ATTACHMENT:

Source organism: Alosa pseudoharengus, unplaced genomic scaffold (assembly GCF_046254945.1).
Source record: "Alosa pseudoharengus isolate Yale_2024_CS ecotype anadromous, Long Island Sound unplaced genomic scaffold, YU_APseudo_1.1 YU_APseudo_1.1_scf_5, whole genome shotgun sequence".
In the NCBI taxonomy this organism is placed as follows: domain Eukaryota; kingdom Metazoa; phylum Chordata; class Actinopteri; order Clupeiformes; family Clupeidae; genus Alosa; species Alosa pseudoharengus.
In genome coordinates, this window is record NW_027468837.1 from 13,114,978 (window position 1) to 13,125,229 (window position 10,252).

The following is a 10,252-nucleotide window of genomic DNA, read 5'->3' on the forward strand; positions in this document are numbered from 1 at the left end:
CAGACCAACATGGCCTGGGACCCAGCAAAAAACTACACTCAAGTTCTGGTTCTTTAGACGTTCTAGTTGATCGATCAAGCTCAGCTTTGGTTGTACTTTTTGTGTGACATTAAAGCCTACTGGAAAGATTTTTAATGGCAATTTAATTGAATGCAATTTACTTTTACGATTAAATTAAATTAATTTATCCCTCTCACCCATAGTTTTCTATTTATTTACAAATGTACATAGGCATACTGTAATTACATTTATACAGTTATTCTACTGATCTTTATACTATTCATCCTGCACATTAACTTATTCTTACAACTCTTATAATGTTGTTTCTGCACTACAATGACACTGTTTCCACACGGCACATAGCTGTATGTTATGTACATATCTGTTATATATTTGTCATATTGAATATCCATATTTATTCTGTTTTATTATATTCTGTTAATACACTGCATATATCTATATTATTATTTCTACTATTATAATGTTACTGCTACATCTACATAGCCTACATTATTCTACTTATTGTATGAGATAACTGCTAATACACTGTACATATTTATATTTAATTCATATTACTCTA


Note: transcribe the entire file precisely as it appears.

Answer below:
Source organism: Alosa pseudoharengus, unplaced genomic scaffold (assembly GCF_046254945.1).
Source record: "Alosa pseudoharengus isolate Yale_2024_CS ecotype anadromous, Long Island Sound unplaced genomic scaffold, YU_APseudo_1.1 YU_APseudo_1.1_scf_5, whole genome shotgun sequence".
In the NCBI taxonomy this organism is placed as follows: domain Eukaryota; kingdom Metazoa; phylum Chordata; class Actinopteri; order Clupeiformes; family Clupeidae; genus Alosa; species Alosa pseudoharengus.
In genome coordinates, this window is record NW_027468837.1 from 13,114,978 (window position 1) to 13,125,229 (window position 10,252).

The following is a 10,252-nucleotide window of genomic DNA, read 5'->3' on the forward strand; positions in this document are numbered from 1 at the left end:
CAGACCAACATGGCCTGGGACCCAGCAAAAAACTACACTCAAGTTCTGGTTCTTTAGACGTTCTAGTTGATCGATCAAGCTCAGCTTTGGTTGTACTTTTTGTGTGACATTAAAGCCTACTGGAAAGATTTTTAATGGCAATTTAATTGAATGCAATTTACTTTTACGATTAAATTAAATTAATTTATCCCTCTCACCCATAGTTTTCTATTTATTTACAAATGTACATAGGCATACTGTAATTACATTTATACAGTTATTCTACTGATCTTTATACTATTCATCCTGCACATTAACTTATTCTTACAACTCTTATAATGTTGTTTCTGCACTACAATGACACTGTTTCCACACGGCACATAGCTGTATGTTATGTACATATCTGTTATATATTTGTCATATTGAATATCCATATTTATTCTGTTTTATTATATTCTGTTAATACACTGCATATATCTATATTATTATTTCTACTATTATAATGTTACTGCTACATCTACATAGCCTACATTATTCTACTTATTGTATGAGATAACTGCTAATACACTGTACATATTTATATTTAATTCATATTACTCTA